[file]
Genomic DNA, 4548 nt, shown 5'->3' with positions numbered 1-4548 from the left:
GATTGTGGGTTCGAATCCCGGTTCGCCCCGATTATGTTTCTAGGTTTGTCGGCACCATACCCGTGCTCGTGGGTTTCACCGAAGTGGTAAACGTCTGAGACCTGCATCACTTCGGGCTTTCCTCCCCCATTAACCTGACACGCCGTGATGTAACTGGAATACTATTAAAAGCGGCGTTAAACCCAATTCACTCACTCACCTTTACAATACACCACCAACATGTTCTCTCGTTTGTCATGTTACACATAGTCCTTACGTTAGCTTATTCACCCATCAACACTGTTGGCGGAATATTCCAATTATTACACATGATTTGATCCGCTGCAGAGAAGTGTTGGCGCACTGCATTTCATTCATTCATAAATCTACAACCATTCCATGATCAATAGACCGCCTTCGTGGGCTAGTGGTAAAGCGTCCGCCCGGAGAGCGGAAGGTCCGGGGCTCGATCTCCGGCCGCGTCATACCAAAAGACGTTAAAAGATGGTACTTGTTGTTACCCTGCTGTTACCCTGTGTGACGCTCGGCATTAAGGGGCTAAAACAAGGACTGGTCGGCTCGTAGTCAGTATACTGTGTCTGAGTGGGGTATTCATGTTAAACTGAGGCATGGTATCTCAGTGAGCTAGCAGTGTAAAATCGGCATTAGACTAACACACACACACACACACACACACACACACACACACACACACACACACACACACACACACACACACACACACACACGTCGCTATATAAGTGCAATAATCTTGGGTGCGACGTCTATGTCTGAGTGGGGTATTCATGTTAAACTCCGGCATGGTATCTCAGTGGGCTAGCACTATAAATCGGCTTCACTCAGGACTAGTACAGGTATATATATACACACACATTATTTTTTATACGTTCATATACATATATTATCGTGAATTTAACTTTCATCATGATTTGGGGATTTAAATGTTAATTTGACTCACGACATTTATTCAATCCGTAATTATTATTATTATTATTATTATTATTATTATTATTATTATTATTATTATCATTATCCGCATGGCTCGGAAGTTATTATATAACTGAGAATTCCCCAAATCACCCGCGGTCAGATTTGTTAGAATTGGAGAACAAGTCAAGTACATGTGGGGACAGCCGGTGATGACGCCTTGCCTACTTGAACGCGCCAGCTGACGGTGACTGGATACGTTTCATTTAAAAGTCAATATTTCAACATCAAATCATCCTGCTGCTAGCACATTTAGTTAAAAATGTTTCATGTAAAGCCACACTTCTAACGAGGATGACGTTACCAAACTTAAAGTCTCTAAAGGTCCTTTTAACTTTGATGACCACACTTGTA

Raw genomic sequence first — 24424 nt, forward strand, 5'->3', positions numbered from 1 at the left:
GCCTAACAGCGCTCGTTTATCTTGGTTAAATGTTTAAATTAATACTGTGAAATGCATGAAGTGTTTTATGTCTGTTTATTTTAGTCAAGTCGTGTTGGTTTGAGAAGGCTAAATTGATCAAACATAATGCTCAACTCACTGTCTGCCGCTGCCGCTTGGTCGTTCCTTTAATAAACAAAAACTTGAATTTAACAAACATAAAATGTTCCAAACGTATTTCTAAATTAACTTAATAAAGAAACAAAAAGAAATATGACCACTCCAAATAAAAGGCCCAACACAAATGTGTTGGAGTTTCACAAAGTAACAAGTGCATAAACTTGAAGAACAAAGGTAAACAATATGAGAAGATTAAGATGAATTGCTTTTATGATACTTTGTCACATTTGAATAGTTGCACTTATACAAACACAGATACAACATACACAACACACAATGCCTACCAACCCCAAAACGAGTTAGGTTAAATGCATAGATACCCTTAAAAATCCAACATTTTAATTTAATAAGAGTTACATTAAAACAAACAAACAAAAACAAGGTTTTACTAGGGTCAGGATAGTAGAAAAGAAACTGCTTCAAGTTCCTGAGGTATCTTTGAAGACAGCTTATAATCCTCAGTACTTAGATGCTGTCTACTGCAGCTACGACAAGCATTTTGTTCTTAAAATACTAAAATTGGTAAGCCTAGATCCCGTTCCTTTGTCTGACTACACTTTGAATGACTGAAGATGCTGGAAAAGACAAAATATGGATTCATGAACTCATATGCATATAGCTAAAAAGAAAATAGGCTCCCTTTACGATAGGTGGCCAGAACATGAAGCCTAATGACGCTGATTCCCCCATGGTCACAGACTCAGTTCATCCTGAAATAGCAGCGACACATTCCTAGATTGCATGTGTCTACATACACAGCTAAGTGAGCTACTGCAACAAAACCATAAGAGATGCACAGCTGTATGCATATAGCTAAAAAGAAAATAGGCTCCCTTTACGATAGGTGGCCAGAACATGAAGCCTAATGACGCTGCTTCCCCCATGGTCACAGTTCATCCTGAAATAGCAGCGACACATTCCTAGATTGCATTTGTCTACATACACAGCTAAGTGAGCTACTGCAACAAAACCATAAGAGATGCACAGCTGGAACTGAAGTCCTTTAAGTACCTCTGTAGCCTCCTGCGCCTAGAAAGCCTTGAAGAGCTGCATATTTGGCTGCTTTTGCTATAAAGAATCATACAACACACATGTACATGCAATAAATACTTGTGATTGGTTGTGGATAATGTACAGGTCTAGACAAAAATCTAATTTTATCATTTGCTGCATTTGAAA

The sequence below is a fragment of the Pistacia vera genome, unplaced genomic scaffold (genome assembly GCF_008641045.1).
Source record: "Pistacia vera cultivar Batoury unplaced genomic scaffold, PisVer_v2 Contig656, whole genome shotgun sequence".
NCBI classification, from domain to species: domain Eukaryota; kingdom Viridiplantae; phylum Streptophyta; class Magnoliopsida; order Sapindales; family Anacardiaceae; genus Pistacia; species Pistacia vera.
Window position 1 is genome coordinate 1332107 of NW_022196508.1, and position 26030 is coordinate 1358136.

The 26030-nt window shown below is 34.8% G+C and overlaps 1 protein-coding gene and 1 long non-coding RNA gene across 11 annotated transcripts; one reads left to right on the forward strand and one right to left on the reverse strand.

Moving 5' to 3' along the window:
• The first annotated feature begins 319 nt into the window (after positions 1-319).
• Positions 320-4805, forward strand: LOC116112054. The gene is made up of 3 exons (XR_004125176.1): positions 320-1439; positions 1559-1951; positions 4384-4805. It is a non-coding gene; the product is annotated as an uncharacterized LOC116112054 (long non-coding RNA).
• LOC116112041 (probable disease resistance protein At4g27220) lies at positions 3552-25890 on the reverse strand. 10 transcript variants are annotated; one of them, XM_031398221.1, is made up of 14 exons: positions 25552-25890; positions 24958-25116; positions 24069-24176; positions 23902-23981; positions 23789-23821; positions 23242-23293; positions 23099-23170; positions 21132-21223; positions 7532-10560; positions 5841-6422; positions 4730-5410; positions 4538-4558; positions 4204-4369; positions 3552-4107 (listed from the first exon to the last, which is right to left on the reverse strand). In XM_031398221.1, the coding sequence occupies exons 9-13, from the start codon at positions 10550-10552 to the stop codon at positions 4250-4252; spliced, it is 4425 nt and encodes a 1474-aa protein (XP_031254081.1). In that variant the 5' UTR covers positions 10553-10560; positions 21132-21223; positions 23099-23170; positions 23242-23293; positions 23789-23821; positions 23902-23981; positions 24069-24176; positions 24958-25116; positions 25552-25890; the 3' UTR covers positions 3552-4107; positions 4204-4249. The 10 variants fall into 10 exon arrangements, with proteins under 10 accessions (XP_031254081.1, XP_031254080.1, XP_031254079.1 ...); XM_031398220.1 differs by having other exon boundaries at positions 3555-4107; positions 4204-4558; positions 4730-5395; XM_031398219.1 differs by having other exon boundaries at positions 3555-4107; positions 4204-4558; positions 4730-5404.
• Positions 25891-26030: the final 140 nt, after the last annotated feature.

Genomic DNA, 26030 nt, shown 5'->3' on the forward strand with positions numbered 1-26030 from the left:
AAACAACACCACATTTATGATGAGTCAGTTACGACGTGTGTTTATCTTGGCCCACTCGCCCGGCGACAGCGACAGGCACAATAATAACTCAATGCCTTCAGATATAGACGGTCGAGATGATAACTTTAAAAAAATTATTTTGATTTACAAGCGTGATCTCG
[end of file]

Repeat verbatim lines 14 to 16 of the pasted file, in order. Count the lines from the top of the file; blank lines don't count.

• Positions 25891-26030: the final 140 nt, after the last annotated feature.

Genomic DNA, 26030 nt, shown 5'->3' on the forward strand with positions numbered 1-26030 from the left:
AAACAACACCACATTTATGATGAGTCAGTTACGACGTGTGTTTATCTTGGCCCACTCGCCCGGCGACAGCGACAGGCACAATAATAACTCAATGCCTTCAGATATAGACGGTCGAGATGATAACTTTAAAAAAATTATTTTGATTTACAAGCGTGATCTCG